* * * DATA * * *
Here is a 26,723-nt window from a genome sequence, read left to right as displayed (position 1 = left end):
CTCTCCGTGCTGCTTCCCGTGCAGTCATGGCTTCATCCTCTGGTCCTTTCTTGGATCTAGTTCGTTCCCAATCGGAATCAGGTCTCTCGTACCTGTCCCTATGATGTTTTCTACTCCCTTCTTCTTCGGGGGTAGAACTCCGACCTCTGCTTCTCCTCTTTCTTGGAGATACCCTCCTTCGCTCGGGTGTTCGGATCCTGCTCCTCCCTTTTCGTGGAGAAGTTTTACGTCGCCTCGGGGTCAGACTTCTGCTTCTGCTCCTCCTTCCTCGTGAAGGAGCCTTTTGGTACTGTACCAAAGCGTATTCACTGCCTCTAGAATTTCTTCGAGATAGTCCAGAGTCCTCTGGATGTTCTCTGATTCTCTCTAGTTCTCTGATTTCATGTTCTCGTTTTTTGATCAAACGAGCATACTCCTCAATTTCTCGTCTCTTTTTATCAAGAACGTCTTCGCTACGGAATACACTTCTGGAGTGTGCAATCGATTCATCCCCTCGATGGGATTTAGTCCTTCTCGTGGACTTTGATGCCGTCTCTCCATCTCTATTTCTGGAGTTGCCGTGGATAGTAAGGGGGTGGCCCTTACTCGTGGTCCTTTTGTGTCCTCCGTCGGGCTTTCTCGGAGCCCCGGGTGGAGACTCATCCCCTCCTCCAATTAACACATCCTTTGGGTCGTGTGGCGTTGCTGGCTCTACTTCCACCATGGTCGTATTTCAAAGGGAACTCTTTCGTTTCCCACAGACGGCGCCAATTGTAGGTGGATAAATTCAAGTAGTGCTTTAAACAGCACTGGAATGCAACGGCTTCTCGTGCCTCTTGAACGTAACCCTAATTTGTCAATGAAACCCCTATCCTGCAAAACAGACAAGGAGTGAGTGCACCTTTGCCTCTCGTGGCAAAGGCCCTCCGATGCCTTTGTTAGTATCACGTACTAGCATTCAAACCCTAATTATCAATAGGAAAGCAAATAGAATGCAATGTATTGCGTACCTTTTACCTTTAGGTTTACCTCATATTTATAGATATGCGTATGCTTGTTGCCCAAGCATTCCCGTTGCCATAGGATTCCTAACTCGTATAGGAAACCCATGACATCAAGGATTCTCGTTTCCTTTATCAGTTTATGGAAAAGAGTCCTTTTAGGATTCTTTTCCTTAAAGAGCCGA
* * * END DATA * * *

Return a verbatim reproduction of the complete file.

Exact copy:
Here is a 26,723-nt window from a genome sequence, read left to right as displayed (position 1 = left end):
CTCTCCGTGCTGCTTCCCGTGCAGTCATGGCTTCATCCTCTGGTCCTTTCTTGGATCTAGTTCGTTCCCAATCGGAATCAGGTCTCTCGTACCTGTCCCTATGATGTTTTCTACTCCCTTCTTCTTCGGGGGTAGAACTCCGACCTCTGCTTCTCCTCTTTCTTGGAGATACCCTCCTTCGCTCGGGTGTTCGGATCCTGCTCCTCCCTTTTCGTGGAGAAGTTTTACGTCGCCTCGGGGTCAGACTTCTGCTTCTGCTCCTCCTTCCTCGTGAAGGAGCCTTTTGGTACTGTACCAAAGCGTATTCACTGCCTCTAGAATTTCTTCGAGATAGTCCAGAGTCCTCTGGATGTTCTCTGATTCTCTCTAGTTCTCTGATTTCATGTTCTCGTTTTTTGATCAAACGAGCATACTCCTCAATTTCTCGTCTCTTTTTATCAAGAACGTCTTCGCTACGGAATACACTTCTGGAGTGTGCAATCGATTCATCCCCTCGATGGGATTTAGTCCTTCTCGTGGACTTTGATGCCGTCTCTCCATCTCTATTTCTGGAGTTGCCGTGGATAGTAAGGGGGTGGCCCTTACTCGTGGTCCTTTTGTGTCCTCCGTCGGGCTTTCTCGGAGCCCCGGGTGGAGACTCATCCCCTCCTCCAATTAACACATCCTTTGGGTCGTGTGGCGTTGCTGGCTCTACTTCCACCATGGTCGTATTTCAAAGGGAACTCTTTCGTTTCCCACAGACGGCGCCAATTGTAGGTGGATAAATTCAAGTAGTGCTTTAAACAGCACTGGAATGCAACGGCTTCTCGTGCCTCTTGAACGTAACCCTAATTTGTCAATGAAACCCCTATCCTGCAAAACAGACAAGGAGTGAGTGCACCTTTGCCTCTCGTGGCAAAGGCCCTCCGATGCCTTTGTTAGTATCACGTACTAGCATTCAAACCCTAATTATCAATAGGAAAGCAAATAGAATGCAATGTATTGCGTACCTTTTACCTTTAGGTTTACCTCATATTTATAGATATGCGTATGCTTGTTGCCCAAGCATTCCCGTTGCCATAGGATTCCTAACTCGTATAGGAAACCCATGACATCAAGGATTCTCGTTTCCTTTATCAGTTTATGGAAAAGAGTCCTTTTAGGATTCTTTTCCTTAAAGAGCCGA